Wool conference

A while ago I attended a two-day wool conference for wool entrepreneurs. The conference was very popular and I was flattered just to be invited. All kinds of businesses were represented, from one-woman companies like mine to world-wide selling brands like Fjällräven. In today’s blog post I summarize some of the lectures.

Swedish wool for a sustainable future

The theme of the conference was Swedish wool for a sustainable future. I/5 of Swedish wool is used while the rest (around 1400 tons) is burnt, destroyed or otherwise wasted. At the same time we import 300 tons of wool, preferably from New Zealand.

The wool conference was crowded with wool enthusiasts on the edges of their seats to take part of the scrumptious program. There were lots of lecturers, all of which we greeted with a Jyväskylä applause. In a Jyväslylä applause the audience gives the new speaker a standing ovation when they go on stage. All the lecturers felt very welcomed!

You can see the slides from most of the presentations here. Some of them are in English.

The conference also included workshops about how to improve the value chain of Swedish wool. We also workshopped around the possibility of a national wool event. Many ideas were outlined and I look forward to the proceedings of these ideas.

Let’s stop wasting Swedish wool

The Innovation manager at Fjällräven (who make the popular Kånken backpack) talked under the headline “Let’s stop wasting Swedish wool now” about how they had started to use Swedish wool in their products. It turned out that many customers are afraid of itching material if the label says anything else than merino. So they started using Swedish wool for purposes not next-to-skin, like filling in down-like jackets and pressed together to form the back plate of backpacks.

Fjällräven also started a cooperation with Swedish sheep farms with Jämtland sheep. The Jämtland sheep is our newest breed, a cross between Swedish meat breeds and merino which gives a very fine wool with elasticity and shine. The compant made a small-scale edition of sweaters and showed that it really works to produce garments in Swedish wool.

Long locks of very fine wool and lots of crimp.
Jämtland wool has the crimpiest crimp.

The innovation manager at Fjällräven saw my embroidery on my Fjällräven wool backpack. He snapped a picture of it and sent it to the designer who loved my embroidered pimping!

A dark grey woolen backpack with a flower embroidery on the flap.
My Fjällräven backpack is made of wool. The embroidery is my own.

Circular wool clothes

The Swedish sheep breeders’ association talked about the project Circular wool clothes. In the project they network, invent and collects knowledge about the whole circular value chain from shearing, through use and recycling and eventually composting. The goal is to economize all the parts of the chain and find use in every fiber including residue and bi-products. The project is a cooperation between The Swedish Sheep breeders’ association, the Swedish farmers’ association, the University of Borås and the Swedish brands Filippa K and Röjk.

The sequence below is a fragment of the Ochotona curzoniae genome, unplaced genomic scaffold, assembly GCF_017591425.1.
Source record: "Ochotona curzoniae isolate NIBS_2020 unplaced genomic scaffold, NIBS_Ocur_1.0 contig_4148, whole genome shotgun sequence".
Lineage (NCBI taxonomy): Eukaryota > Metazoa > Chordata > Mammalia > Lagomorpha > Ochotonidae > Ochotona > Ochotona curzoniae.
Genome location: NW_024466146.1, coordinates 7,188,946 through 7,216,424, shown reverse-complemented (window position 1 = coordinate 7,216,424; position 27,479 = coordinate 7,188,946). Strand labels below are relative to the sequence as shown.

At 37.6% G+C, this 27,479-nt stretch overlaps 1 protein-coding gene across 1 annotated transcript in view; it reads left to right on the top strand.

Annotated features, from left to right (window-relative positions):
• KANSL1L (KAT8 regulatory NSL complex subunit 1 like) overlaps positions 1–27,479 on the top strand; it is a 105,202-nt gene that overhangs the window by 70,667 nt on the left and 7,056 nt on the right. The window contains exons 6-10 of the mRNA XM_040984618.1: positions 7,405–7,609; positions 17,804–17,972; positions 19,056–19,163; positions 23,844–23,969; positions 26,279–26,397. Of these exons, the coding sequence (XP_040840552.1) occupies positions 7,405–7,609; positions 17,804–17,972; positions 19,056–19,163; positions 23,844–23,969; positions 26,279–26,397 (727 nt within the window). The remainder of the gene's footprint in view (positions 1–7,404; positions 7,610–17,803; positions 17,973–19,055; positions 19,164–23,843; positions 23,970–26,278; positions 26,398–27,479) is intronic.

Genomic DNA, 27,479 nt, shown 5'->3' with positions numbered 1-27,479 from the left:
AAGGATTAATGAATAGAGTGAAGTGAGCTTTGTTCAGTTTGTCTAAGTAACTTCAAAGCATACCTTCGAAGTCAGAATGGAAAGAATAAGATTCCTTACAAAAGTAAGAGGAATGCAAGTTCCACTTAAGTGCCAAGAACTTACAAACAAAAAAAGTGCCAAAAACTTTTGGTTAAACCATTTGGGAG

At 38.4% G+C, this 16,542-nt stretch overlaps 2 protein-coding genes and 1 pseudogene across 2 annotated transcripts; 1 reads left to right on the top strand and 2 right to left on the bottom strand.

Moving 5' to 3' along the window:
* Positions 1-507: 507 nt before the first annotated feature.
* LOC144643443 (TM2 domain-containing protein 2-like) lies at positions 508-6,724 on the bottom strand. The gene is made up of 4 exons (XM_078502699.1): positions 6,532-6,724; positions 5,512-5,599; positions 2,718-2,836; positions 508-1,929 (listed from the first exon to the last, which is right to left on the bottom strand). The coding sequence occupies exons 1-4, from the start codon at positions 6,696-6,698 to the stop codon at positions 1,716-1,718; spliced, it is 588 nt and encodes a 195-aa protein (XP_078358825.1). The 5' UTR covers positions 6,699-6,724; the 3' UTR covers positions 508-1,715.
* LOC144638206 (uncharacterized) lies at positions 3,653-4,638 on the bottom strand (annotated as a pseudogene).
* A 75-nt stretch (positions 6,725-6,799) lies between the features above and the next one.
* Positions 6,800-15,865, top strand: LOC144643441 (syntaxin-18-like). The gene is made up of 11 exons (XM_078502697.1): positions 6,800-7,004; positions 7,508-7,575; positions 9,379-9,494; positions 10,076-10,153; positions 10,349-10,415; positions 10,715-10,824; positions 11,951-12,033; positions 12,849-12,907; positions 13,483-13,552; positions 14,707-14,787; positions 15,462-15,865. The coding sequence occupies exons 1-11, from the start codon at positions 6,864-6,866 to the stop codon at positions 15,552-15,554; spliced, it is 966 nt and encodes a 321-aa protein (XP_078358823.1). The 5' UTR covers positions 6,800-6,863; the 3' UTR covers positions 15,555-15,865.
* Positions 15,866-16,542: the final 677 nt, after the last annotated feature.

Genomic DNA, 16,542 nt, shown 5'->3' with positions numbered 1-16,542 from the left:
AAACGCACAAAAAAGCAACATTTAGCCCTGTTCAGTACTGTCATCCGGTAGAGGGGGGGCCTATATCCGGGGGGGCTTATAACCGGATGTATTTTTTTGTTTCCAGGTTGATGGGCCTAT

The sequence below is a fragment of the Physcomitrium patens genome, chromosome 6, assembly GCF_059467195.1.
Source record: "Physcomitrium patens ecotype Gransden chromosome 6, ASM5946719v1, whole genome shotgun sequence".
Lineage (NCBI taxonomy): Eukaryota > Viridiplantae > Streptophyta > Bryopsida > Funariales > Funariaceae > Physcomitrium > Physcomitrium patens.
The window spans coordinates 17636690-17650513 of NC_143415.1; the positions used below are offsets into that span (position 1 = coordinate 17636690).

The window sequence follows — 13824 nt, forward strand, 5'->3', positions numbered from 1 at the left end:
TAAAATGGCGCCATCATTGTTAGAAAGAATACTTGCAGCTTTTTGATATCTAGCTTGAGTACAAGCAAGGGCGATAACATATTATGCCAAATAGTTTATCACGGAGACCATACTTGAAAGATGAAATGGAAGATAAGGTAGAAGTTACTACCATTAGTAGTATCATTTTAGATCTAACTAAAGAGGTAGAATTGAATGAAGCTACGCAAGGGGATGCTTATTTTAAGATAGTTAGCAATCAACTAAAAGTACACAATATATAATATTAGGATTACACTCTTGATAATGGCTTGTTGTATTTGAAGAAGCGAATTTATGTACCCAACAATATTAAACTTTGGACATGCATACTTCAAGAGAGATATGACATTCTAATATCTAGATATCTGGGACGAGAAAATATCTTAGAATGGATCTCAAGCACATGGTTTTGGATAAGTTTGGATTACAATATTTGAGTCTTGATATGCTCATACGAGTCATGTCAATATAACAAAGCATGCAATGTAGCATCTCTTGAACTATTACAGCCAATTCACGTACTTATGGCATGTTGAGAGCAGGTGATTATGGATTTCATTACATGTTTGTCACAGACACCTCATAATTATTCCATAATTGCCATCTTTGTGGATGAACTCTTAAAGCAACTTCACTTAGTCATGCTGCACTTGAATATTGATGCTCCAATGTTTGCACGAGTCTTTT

Alice Lund handwoven textiles

Alice Lund textiles is a handweaving company specializing in textiles for both private public spaces. Many of their textiles can be seen in churches in the county of Dalarna or in lobbies around the U.S. and Japan. Through their products but also through research and lectures they spread knowledge about handweaving as well as the immaterial cultural heritage.

Functional products from Swedish wool

CC wool has found a way to use crossbred wool of uneven quality, wool that many sheep farmers have had trouble finding use for. They collect wool from local sheep farmers, educate them on wool quality and shearing conditions to make sustainable and environmentally friendly alternatives for animal owners. The company makes non woven horse and dog blankets from the wool they collect.

A basket with rolled-up wool blankets.
CC wool makes dog and horse blankets out of uneven crossbred wool

Scouring wool

Ullkontoret is a Swedish scouring mill for wool. They started to investigate how to use the vast amounts of Swedish wool that was wasted. Regardless of the ideas they came up with, there was always the same obstacle: The wool needed to be washed. So they bought a wool laundry from Spain and started Sweden’s first wool laundry in a larger scale. They use rain-water only and very little detergent. The waste water is used on their own fields.

Ullkontoret make needle punched felt products of some of the wool they wash.

A lot of the washed wool is used to make needle punched felt. I buy it regularly and use it to maka spindle cases for my spinning courses.

Three tubes made in felted wool.
I make spindle cases from needle punched felt from Ullkontoret. Photo by Dan Waltin

Norway and wool

One problem for the Swedish wool industry is that there is no classification system of Swedish wool. Norway has a long and strong tradition of sheep farming and wool use. Two representatives from the Norwegian company Norilia talked at the wool conference about Norwegian wool and how it is being taken care of. Norwegian sheep farmers receive subsidies to make sure the goals for sheep industries are reached and to improve the quality of Norwegian wool.

Wool from Norwegian pelssau

No waste